Pop culture obsessives writing for the pop culture obsessed.
Pop culture obsessives writing for the pop culture obsessed.

Adventure Time: “Five More Short Graybles”

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Cuber the cream-colored storyteller returns for a new set of oddly educational short stories in “Five More Short Graybles,” a hilarious episode that returns to the Adventure Time status quo after last week’s mind-melter. Telling five tales about the five tastes—sweet, savory, sour, salty, and bitter—as well as the five fingers, it’s an incredibly silly, completely satisfying episode. It begins with Finn and Jake experimenting with a spell book they found, which is actually just a book of Mother Goose’s nursery rhymes. Following the example of little Jack Horner, they stick their thumbs in a pie, pull out two sweet plums and say, “What a good boy am I!” They wait for the magic, but nothing happens, so naturally Finn suggests that they keep sticking their thumbs in holes until it works. As they stick their thumbs in various things, from Lady Rainicorn’s pregnant belly to a bird’s nest and a squirrel’s armpits, they yell “WhatagoodboyamI!” hoping to awaken the magic of the goose warlock’s secret spell. It doesn’t work.

Marceline overhears Finn and Jake while on her way to Wizard Bill’s Music Shop, where she’s looking to buy a guitar that plays the savoriest licks in Ooo. She gets help from a drum-playing rock giant, who points the way to the store with his giant finger that Marceline is able to ride all the way there. That’s all that happens, and while the short stories this episode may be very simplistic, that doesn’t mean they’re any less funny. The comic timing in this episode is superb, and we spend just the right amount of time with each character. As the stories become increasingly bizarre, the writers quickly move the plot along so that the viewer is never completely comfortable, making it impossible to predict what is going to happen next.

After Marceline gets her guitar, Finn and Jake stick their thumbs in one of Tree Trunks’ pies. She giggles, but reminds the boys it is not very good manners. That’s nothing compared to what she sees on a statue in the Candy Kingdom, and she freaks out when she’s greeted by Shelby the adorable worm, who has made his home on top of the statue’s hand, creating a big middle finger when he appears to say hi. Tree Trunks goes to the police after the gesture leaves a sour taste in her mouth, taking matters into her own hands when she realizes that the system’s wheels spin too slowly. She recruits Cinnamon Bun and two candy citizens to help her bring justice to the streets, armed with pantyhose filled with crumpled newspaper. When she gets to the statue with her posse, she realizes her folly, and everyone laughs about it, but now we know what happens when you fuck with Tree Trunks, or create a symbol for “fuck” with your middle finger and direct it at Tree Trunks.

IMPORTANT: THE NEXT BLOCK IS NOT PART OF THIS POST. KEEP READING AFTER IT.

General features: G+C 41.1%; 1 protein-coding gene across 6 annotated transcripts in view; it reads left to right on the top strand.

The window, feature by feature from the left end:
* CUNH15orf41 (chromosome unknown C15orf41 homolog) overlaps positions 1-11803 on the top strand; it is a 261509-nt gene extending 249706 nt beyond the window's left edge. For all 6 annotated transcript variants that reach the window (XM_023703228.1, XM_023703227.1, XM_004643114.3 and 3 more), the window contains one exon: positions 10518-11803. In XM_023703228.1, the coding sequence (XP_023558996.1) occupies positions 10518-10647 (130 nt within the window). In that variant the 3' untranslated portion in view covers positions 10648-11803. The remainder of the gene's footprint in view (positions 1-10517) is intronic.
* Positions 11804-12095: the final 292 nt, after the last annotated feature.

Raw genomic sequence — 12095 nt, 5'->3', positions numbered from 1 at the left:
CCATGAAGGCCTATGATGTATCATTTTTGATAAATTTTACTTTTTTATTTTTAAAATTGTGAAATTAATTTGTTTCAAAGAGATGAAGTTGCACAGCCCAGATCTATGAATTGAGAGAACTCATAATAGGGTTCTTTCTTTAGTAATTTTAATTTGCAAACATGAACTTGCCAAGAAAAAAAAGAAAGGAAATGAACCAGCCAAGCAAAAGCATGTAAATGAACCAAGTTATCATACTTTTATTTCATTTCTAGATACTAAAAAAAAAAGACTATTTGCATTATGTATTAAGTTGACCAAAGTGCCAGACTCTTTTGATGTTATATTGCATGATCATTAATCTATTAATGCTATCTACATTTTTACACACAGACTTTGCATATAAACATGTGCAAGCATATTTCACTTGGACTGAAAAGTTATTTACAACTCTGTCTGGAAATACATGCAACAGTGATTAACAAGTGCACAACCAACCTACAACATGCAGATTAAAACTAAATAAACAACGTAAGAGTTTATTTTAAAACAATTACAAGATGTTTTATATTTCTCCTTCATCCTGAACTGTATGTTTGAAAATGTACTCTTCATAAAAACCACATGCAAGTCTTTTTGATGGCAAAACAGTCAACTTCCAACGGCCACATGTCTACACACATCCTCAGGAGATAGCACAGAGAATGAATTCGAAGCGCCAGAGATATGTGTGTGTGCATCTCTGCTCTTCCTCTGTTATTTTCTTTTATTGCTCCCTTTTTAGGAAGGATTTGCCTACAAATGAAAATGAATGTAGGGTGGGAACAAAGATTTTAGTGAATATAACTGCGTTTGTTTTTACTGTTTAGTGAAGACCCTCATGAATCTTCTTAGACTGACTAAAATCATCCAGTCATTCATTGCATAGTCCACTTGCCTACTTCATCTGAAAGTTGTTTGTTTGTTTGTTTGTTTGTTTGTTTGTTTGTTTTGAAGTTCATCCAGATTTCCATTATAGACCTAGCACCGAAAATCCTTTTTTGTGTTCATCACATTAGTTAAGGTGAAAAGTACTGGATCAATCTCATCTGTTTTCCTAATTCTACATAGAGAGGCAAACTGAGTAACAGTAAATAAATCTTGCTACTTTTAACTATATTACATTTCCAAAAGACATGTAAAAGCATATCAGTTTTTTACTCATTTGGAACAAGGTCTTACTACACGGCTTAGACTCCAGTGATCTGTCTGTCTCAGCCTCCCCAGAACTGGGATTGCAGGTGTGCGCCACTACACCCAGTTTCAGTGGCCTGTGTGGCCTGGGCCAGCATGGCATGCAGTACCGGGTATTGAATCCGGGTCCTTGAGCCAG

The episode’s most chilling tale comes courtesy of the Ice King, who marries his foot. After “I Remember You,” it’s impossible for me to watch the Ice King  without feeling intense sadness, and the poor guy sinks to new levels of depression in this episode. After announcing to his penguins that they’re going to have a new mother, Ice King weeps salty tears that his birds drink like mother’s milk (except for Gunther, who is on a low-sodium diet), then places a wedding ring on his nasty wrinkled toe to make it official. He’s elated by the new partnership and so glad that he’s not weird like Finn and Jake, who are still sticking their thumbs in stuff. Unfortunately, that’s when he notices the face drawn on his other foot, tempting him away from his new bride and threatening to destroy this beautiful new relationship. So in a nutshell: Ice King is so lonely that he draws two faces on his feet for company, marries one of them, then falls in love with the other one because he can never truly be happy. I love children’s television.

After the insanity of Ice King’s story, it’s time to check in with the also crazy BMO, who is still talking to an alternate personality named Football that lives in his reflection. Today he’s teaching Football about manners, telling him what a grapefruit spoon is and how to shake salt. He teaches him how to hold tea with his pinky finger out, but Football doesn’t like the bitter taste. BMO keeps drinking the tea until he begins to fry his circuity, but he doesn’t mind as long as he’s spending time with his friend Football. Like all of BMO’s scenes, it’s incredibly cute, but also pretty creepy. Finn and Jake come home exhausted from a day of sticking their thumbs in things and not feeling like good boys, so they decide to call it in. BMO invites them to stick their thumbs in some video game joysticks and play “Super Good Boys,” the video game where you straighten paintings and pick things up off the floor, and while it’s not what Finn and Jake had in mind, it’s a totally suitable alternative.

Stray observations:

  • From the last set of Graybles, one of my favorite Adventure Time scenes ever because why not:
  • I love these gender-swapped portraits of Adventure Time characters, courtesy of Adriana De La Torre.
  • Cartoon Network needs to release an online version of “Super Good Boys” now or this episode was worthless.
  • “Wanna keep sticking our thumbs in stuff until it works?”
  • “Hey, let’s find some more holes.”
  • “I’m the husband. That means I get the remote control three days a week, and you get it four!”
  • “Nobody’s had five fingers for 20 babillion graybles. Five telepathy glands maybe.”